Just this year, Shop Jeen let go most of its employees, moved from New York to a Los Angeles office, and launched its own in-house brand called Netgear90. With apparel inspired by posts on Tumblr, it's the store's most successful line, accounting for 14% of sales, Yogasundram says.
"We're really proving that we know our customer better than anybody else," she said.
Yogasundram wouldn't elaborate on Shop Jeen's sales, other than saying they reach the "millions" annually. The site has drawn about 240,000 visits a month for the last five months, data from SimilarWeb show.
But even though she has legions of die-hard fans, things haven't been easy, Yogasundram says, pointing to one of her tattoos, which says "suffering from success."
"You know, being an entrepreneur and a founder of a business, you're thrust into the CEO position because it's your business — which is a difficult title to carry," she said. "Amelia and I both are constantly sensing voids in the marketplace, coming up with really innovative things to do — putting that into action is a whole other story."
Where funding comes in
This is partly because Shop Jeen lacks the staff for basic jobs. Shop Jeen, for example, does not have a publicist. Yogasundram answers her own emails, which is something she gladly does — she wants to be the face of the brand.
For a two week period, Yogasundram and her coworkers had to lug the products from outdoor storage units in California's 100-degree heat to fill orders, she said.
So she is looking to hire 10 more people, and most importantly, a director of operations. That means moving into a real office — currently, she and eight employees work out of a live-work duplex — which is where the funding comes into the picture.
"A big reason we’re funding is to feel safe about the growth we’re experiencing," she said.
Yogasundram has big plans beyond the new hires. She wants to overhaul the website and open a brick-and-mortar location at one point, ideally in Las Vegas, she said.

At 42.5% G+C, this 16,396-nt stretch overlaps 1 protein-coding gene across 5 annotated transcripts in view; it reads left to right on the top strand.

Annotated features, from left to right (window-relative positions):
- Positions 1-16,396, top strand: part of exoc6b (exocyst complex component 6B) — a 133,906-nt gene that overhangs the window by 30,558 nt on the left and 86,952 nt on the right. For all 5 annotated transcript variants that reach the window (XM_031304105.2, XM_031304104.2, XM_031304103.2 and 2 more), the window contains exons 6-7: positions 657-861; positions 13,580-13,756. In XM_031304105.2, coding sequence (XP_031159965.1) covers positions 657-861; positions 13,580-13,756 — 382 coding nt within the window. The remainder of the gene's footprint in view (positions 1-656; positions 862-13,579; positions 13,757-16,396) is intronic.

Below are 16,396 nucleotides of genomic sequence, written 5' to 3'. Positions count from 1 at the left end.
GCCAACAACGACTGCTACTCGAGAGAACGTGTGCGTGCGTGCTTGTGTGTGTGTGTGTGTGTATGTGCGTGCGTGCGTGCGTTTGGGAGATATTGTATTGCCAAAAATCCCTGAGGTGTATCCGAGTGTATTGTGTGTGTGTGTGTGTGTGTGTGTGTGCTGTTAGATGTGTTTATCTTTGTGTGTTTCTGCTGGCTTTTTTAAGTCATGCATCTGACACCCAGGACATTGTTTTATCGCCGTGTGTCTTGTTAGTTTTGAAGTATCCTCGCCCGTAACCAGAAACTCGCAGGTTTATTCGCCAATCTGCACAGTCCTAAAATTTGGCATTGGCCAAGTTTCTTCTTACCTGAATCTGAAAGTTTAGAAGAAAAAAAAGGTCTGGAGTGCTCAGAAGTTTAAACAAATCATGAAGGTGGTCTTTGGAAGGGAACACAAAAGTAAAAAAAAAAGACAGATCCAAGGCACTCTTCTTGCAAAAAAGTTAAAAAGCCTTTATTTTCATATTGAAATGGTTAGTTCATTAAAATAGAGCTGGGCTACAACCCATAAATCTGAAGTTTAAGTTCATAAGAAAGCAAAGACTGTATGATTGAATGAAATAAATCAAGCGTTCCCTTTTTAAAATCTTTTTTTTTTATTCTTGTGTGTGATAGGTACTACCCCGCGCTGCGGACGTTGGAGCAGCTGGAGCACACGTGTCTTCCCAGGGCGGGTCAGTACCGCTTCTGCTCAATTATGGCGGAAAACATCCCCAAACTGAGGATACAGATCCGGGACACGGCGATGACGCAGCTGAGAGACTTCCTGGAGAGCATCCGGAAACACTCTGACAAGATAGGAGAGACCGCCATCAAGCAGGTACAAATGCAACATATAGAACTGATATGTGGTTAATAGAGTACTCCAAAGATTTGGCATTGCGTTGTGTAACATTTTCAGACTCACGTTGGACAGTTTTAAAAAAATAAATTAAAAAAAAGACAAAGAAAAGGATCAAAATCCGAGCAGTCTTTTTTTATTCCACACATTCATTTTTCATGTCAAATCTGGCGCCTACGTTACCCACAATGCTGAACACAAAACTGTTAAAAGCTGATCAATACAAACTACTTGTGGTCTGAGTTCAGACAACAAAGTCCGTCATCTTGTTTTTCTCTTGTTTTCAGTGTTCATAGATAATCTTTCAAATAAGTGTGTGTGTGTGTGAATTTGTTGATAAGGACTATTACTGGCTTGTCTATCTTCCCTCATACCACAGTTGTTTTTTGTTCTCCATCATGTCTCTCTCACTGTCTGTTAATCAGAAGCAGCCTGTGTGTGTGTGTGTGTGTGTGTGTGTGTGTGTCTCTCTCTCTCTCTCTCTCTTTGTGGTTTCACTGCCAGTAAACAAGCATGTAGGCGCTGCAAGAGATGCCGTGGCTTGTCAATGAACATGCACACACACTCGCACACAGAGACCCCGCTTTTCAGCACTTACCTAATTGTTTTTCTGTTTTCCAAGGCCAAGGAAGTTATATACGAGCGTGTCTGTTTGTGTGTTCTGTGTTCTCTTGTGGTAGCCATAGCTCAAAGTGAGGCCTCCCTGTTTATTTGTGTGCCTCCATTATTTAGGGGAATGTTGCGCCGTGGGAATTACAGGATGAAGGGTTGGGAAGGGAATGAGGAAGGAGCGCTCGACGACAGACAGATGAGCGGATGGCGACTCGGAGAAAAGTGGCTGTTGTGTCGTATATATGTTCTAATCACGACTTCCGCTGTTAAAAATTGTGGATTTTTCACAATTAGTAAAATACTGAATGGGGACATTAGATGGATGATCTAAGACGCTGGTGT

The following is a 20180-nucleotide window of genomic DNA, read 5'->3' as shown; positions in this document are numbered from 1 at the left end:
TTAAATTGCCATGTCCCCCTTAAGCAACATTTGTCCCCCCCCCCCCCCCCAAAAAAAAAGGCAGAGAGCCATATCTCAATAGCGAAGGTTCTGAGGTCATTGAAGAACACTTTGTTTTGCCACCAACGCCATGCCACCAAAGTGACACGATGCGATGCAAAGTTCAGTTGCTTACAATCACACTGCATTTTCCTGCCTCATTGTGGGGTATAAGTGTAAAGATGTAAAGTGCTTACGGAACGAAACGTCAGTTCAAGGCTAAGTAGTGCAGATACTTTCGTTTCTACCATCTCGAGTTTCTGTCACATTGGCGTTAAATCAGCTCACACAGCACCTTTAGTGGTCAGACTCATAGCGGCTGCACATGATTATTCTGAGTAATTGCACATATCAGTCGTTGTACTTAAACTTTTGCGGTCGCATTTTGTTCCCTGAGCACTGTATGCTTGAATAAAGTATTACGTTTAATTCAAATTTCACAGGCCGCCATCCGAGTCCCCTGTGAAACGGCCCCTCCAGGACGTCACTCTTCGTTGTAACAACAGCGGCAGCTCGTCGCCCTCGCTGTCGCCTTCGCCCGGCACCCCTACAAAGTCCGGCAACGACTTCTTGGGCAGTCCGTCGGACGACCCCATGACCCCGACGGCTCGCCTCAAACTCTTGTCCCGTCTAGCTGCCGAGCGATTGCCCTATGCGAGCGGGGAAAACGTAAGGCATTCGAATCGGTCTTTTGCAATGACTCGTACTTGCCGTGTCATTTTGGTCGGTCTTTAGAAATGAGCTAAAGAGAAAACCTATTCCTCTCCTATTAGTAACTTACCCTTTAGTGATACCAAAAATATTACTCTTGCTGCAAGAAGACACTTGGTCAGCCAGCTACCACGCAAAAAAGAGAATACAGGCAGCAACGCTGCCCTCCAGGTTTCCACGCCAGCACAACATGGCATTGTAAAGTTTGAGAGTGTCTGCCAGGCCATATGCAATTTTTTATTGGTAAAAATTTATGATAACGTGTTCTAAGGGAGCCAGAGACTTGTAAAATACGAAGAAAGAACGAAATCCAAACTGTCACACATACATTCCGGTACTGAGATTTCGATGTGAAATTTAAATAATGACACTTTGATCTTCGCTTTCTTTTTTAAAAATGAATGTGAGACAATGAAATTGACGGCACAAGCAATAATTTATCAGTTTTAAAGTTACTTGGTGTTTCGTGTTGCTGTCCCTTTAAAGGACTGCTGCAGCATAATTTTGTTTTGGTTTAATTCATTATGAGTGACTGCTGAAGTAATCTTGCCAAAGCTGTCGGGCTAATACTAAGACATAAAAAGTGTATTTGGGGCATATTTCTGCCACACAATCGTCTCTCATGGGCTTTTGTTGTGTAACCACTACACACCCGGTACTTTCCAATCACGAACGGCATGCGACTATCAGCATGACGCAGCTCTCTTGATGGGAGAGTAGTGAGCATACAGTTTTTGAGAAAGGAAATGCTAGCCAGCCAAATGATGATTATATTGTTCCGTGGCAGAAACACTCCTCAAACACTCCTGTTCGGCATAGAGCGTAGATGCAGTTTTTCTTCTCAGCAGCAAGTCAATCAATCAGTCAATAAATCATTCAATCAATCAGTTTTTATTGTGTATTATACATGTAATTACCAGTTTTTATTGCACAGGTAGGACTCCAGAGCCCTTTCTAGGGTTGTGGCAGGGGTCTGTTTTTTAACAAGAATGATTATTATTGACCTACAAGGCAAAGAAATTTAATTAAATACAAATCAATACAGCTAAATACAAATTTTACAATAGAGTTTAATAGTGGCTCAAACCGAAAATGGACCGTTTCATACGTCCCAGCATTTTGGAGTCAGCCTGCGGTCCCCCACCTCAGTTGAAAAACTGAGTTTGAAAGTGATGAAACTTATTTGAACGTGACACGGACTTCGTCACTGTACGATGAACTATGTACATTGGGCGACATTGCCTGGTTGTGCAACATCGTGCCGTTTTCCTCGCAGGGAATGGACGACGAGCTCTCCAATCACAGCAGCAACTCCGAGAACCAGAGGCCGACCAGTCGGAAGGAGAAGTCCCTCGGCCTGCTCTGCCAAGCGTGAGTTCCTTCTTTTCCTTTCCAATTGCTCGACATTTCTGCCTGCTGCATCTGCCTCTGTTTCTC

"We've done so much with no resources, and as soon as we started to tap into those, it’s a game changer."
And that could come with strings attached. Going braless is one way to ensure that investors know what they're getting into, and that they're okay with Shop Jeen's sometimes polarizing image.
Shop Jeen might offend you — and that's a good thing
It's not difficult to find clothing items that many would consider sexually charged and inappropriate, especially given that they're marketed to teenagers. For example, on sale right now is a shirt that has a folder that says "hot dads I'd like to f---."
(Not everything is like this — another T-shirt carries an image of a praying hands emoji with the words: "Dear God, Please give me 5 new followers when I wake up ok ty lol," and there are plenty of "Game of Thrones" shirts to delight pop-culture fiends).
Yogasundram admits some items have gone too far — like a line of clothes emblazoned with the phrase "Anal?"
"It's not kind of worth it, the trade of in how much in revenue those items make compared to the shock value of it," she said. "If I'm not even wearing it, maybe it's not even that cool."
But she's also determined to stick to her guns, because she knows her brand's image depends on that.
"We have such die-hard enthusiasts who will follow us off of a bridge — it's amazing, the following, but in order to have that, you have to people who don't get it," she said.
The message, Yogasundram says, isn't as provocative as the clothes in which it's dressed.
"Be comfortable with yourself, work your butt off, don't necessarily aspire to be a celebrity because they're gorgeous, aspire to be who you want to be and do what you want to do."
These are good words to preach now that investors are listening.